“All art can have the power of poetic revelation about the material world – it can reveal the ensoulment of the universe.” – Hugh Conway Morris
“Whether it is a wheat field by Van Gogh, a grass field by Wyeth, a picnic table by Caulfield or an unmade bed by Emin, artists take from what they see or experience and transform it into a reflection of their own world to share with and to entrance an audience”
It is all about seeing beauty in the world around you. Easy in the woods because our visual conditioning since the Victorians instituted the use of pretty pictures in advertising has conditioned us to see the natural world as all beautiful (it ain’t, think of a cow pat) . Thus we look at an image of woodland and go ‘aah’ as a reflex, unless you are one of the drones in the Hive
Photography these days has ballooned into a creative tool, images from which are often only loosely based in any reality that can be perceived due to the number of filters that can be used to alter the image. Thus below giving a visual kinship to a hand coloured Victorian steel plate engraving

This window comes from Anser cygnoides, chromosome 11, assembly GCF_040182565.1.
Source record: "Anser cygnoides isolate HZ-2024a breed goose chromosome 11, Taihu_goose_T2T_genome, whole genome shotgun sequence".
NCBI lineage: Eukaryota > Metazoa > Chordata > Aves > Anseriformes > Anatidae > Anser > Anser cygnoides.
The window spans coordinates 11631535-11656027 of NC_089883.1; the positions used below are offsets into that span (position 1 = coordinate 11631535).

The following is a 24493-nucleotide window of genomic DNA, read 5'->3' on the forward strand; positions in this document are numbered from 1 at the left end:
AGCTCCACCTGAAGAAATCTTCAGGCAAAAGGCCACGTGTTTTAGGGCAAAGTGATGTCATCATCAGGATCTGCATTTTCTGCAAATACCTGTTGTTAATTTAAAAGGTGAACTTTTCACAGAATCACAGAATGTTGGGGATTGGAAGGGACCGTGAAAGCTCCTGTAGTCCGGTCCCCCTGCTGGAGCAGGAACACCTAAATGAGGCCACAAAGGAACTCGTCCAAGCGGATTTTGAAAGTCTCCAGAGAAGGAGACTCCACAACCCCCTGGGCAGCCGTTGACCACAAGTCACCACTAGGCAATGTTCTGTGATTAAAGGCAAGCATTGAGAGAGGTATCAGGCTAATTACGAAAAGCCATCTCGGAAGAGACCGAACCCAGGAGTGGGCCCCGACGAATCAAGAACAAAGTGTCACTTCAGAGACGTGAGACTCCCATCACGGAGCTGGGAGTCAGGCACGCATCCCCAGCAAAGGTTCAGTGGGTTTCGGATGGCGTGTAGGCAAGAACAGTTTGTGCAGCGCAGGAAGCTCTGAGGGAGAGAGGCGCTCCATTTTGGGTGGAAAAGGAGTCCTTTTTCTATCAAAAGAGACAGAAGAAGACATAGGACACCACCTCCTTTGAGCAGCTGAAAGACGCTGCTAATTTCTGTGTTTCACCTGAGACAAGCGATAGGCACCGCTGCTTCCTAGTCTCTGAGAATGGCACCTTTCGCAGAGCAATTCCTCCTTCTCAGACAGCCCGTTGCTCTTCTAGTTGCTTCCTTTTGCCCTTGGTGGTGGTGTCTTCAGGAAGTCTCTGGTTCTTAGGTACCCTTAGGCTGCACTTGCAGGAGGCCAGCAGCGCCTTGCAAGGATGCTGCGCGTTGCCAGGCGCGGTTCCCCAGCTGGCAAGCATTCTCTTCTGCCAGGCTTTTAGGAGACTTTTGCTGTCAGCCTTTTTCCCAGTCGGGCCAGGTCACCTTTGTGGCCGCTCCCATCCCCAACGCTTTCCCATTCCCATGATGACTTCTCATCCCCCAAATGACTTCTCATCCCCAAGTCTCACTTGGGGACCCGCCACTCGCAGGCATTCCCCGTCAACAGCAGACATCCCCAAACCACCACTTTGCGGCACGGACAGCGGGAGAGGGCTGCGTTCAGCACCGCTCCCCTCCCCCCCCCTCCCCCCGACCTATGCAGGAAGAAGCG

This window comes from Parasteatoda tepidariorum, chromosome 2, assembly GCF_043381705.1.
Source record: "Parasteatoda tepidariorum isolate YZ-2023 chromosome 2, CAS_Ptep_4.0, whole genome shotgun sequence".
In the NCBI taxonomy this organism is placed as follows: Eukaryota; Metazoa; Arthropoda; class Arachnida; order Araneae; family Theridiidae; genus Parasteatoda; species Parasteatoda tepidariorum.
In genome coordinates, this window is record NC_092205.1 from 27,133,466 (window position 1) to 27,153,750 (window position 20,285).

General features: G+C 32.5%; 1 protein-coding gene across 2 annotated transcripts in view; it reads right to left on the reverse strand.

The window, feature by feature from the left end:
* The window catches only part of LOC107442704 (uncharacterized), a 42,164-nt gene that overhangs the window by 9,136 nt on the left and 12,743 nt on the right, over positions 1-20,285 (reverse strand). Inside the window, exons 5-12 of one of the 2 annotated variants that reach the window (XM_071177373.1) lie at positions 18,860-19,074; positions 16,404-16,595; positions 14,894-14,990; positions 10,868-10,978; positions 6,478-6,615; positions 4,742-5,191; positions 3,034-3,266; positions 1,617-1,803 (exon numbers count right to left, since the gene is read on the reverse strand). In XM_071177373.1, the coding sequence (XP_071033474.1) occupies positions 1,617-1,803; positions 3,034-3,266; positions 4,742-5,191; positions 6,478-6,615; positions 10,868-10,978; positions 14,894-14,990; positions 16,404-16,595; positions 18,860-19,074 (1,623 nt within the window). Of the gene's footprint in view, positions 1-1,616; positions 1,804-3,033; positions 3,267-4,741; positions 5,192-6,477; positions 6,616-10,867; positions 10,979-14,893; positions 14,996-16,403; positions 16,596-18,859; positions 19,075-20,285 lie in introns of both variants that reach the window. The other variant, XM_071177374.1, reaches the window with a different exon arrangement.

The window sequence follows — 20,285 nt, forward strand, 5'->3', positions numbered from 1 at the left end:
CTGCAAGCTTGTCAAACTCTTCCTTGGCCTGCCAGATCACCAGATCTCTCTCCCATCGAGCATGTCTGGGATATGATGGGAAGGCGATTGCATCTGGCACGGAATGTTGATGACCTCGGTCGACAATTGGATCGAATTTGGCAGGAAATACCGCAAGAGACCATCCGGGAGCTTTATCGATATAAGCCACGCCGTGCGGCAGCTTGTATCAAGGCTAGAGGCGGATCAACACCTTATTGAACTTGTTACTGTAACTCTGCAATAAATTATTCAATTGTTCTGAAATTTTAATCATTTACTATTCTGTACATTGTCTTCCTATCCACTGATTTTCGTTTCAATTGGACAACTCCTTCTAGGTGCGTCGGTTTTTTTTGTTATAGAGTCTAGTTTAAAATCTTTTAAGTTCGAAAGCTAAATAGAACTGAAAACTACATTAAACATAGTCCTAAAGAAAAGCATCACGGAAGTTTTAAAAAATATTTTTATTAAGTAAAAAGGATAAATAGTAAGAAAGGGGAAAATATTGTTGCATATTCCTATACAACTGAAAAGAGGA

Photography can also be used to reveal hidden secrets as is so steadily and beautifully shown in the delightful photo essays of Andy Marshall of English churches. I use photography as a starting point, supplemented by work in a series of note/sketch books and then through many explorations on paper – small paintings that lead to larger canvases
Using the quality of the camera can allow me to replicate looking closely as I did before taking the photograph, zooming in to show the fascinating patterns and texture below the superficial appearance and opening a new world of beauty to explore.
I have worked hard over the last two years developing my vision . It may seem like an obsession with the coast, but it is more than that. It is about decay and erosion. Essentially, as with the ‘Four Seasons’ series or my work looking at waves and sunsets it is about the passing of time. In many ways the key work is also my daily routine of taking a weather photograph every day, day after day, all in the same hourly period first thing in the morning. A BBC person dismissed these as “photographs of your garden” but with over 2,000 images taken from almost the same spot (different cameras, similar times, but slight changing concepts) they show the changing seasons expressed through one place – growth and decay, light and shade. Capturing time.